Stratigraphy and structure of the Altar basin of NW Sonora: Implications for the history of the Colorado River delta and the Salton trough

  • Martín Pacheco División de Ciencias de la Tierra, CICESE, Km 107 Carr. Tijuana-Ensenada, Ensenada, Baja California, Mexico.
  • Arturo Martín-Barajas División de Ciencias de la Tierra, CICESE, Km 107 Carr. Tijuana-Ensenada, Ensenada, Baja California, Mexico.
  • Wilfred Elders Department of Earth Sciences, University of California, Riverside, CA 92521, USA
  • Juan Manuel Espinosa-Cardeña División de Ciencias de la Tierra, CICESE, Km 107 Carr. Tijuana-Ensenada, Ensenada, Baja California, Mexico.
  • Javier Helenes División de Ciencias de la Tierra, CICESE, Km 107 Carr. Tijuana-Ensenada, Ensenada, Baja California, Mexico.
  • Alberto Segura Activo Regional de Exploración, Región Norte, PEMEX, Poza Rica, Veracruz, Mexico.
Keywords: stratigraphy, rifting, Colorado River delta, Altar basin, Gulf of California., estratigrafía, rifting, delta del Río Colorado, Cuenca de Altar, Golfo de California.

Abstract

The Altar basin in northwestern Sonora, Mexico, is a subsidiary basin forming a now inactive part of the Colorado River delta. Its sedimentary record illustrates how the delta prograded in the last 4–5 Ma over a late Miocene, structurally distinct, marine basin at the northern end of the Gulf of California. Our interpretation of outcrop data, and data from seven exploratory wells, six analog seismic lines    of Petróleos Mexicanos (PEMEX), and magnetic and gravity surveys from various sources indicates the existence of three sedimentary sequences, A, B, and C, which can be correlated at regional scale and have a thickness >5 km at the basin depocenter. The lower sedimentary sequence A is a shale unit representing open marine conditions (outer neritic). It grades into a thick sequence of interstratified mudstone, siltstone, and sandstone (sequence B), which grades in turn into poorly consolidated sand (sequence C). Extensive outcrops of a sandy, cut and fill succession exposed along the coast of Sonora are consistent with sequences B and C being the sub-aqueous and the sub-aereal parts of the delta, respectively. A contact at the base of the sequence A, where pre-marine continental deposits are missing, and where the marine sequence overlies crystalline basement, is interpreted as tectonic transport along a top-to-the-northwest detachment fault. The Altar basin became inactive as result of the westward shift in the locus of tectonic activity from the Altar fault to the Cerro Prieto fault, coupled with realignments in the course of the Colorado River during Pleistocene time.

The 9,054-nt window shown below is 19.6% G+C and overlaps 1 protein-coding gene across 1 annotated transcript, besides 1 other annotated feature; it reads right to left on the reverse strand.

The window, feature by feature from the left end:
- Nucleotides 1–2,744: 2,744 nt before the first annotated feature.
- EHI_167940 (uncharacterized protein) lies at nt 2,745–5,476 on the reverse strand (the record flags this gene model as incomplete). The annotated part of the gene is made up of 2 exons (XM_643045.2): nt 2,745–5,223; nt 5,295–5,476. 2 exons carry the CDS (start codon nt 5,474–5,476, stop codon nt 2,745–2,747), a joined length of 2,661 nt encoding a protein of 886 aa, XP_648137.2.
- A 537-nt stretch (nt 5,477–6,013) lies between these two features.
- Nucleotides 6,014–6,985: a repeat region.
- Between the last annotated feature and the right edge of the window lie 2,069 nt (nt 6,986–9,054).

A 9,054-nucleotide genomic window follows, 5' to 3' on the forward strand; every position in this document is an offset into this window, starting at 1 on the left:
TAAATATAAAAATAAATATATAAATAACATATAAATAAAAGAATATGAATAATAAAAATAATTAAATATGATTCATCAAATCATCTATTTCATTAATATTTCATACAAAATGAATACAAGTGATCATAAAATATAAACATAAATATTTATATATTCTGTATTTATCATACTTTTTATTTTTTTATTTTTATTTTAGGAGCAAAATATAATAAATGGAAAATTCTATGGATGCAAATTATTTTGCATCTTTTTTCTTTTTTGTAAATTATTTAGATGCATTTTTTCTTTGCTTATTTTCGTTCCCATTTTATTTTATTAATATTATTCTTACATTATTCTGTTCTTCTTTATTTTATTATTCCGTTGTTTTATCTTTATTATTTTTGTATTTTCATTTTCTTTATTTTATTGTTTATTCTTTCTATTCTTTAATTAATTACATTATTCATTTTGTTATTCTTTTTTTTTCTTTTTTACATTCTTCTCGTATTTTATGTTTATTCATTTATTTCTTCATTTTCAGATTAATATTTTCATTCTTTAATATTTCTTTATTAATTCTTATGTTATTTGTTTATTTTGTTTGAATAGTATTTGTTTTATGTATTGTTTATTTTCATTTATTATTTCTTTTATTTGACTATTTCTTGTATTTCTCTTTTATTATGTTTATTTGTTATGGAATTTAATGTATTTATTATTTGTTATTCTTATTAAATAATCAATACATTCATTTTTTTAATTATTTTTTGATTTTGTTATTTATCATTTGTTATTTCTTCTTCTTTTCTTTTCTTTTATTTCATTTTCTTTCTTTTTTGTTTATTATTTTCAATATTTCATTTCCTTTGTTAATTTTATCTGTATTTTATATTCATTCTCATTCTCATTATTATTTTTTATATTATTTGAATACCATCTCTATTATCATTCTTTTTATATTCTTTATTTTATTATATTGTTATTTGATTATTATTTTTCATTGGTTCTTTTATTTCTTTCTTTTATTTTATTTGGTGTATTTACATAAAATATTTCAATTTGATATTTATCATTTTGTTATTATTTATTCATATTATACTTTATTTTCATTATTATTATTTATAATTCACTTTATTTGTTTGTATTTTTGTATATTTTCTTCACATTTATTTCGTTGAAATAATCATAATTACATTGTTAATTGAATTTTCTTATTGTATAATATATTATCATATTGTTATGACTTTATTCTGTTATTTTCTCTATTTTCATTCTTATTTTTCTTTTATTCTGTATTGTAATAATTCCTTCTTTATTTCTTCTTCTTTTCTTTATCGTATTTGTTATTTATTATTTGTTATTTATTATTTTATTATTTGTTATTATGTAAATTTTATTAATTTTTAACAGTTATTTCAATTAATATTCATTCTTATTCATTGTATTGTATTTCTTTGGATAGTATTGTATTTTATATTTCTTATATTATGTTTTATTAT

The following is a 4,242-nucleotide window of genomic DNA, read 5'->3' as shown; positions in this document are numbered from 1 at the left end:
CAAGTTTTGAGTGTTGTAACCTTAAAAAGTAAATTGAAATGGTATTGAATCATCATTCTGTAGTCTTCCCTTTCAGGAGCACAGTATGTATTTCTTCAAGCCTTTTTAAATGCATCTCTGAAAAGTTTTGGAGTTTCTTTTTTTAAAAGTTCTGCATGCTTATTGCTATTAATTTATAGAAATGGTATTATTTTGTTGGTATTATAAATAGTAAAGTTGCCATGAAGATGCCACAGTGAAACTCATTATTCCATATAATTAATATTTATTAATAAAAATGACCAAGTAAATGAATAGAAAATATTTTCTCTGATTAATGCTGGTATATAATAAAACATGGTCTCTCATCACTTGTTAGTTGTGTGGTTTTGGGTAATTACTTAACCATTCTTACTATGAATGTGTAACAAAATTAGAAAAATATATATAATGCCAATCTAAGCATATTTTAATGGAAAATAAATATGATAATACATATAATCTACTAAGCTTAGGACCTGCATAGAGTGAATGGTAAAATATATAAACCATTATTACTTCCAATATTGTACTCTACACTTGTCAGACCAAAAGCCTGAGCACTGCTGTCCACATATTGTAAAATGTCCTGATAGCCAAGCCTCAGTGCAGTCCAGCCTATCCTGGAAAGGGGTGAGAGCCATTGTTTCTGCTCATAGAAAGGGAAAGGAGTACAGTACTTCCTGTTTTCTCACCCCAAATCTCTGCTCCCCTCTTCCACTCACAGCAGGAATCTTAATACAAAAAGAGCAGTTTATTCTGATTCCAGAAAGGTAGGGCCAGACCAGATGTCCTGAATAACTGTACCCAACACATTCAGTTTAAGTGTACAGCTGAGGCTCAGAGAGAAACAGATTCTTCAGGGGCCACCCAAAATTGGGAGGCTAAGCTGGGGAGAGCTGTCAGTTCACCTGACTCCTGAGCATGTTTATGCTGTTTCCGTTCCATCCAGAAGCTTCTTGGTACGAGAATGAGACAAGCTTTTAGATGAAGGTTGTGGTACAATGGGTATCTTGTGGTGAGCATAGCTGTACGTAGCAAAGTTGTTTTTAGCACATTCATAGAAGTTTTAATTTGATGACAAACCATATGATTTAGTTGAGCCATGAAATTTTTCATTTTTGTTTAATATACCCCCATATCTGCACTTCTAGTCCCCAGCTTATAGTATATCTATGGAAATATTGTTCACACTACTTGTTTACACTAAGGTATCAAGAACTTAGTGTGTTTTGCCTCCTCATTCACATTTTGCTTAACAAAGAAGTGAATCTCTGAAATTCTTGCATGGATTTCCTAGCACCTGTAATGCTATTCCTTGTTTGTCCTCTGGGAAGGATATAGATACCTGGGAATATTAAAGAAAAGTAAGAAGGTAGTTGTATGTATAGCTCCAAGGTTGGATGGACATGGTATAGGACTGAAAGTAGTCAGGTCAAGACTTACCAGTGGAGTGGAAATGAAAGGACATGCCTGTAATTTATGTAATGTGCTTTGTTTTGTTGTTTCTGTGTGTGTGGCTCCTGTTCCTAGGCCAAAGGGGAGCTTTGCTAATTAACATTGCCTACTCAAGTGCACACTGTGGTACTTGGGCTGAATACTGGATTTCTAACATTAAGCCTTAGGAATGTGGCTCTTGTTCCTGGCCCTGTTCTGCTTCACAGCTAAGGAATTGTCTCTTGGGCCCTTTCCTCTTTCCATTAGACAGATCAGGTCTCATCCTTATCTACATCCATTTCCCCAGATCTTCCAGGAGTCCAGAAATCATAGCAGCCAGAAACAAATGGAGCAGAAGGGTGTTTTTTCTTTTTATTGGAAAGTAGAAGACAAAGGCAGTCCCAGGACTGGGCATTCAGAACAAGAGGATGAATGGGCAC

Published
2018-02-26
Section
Articles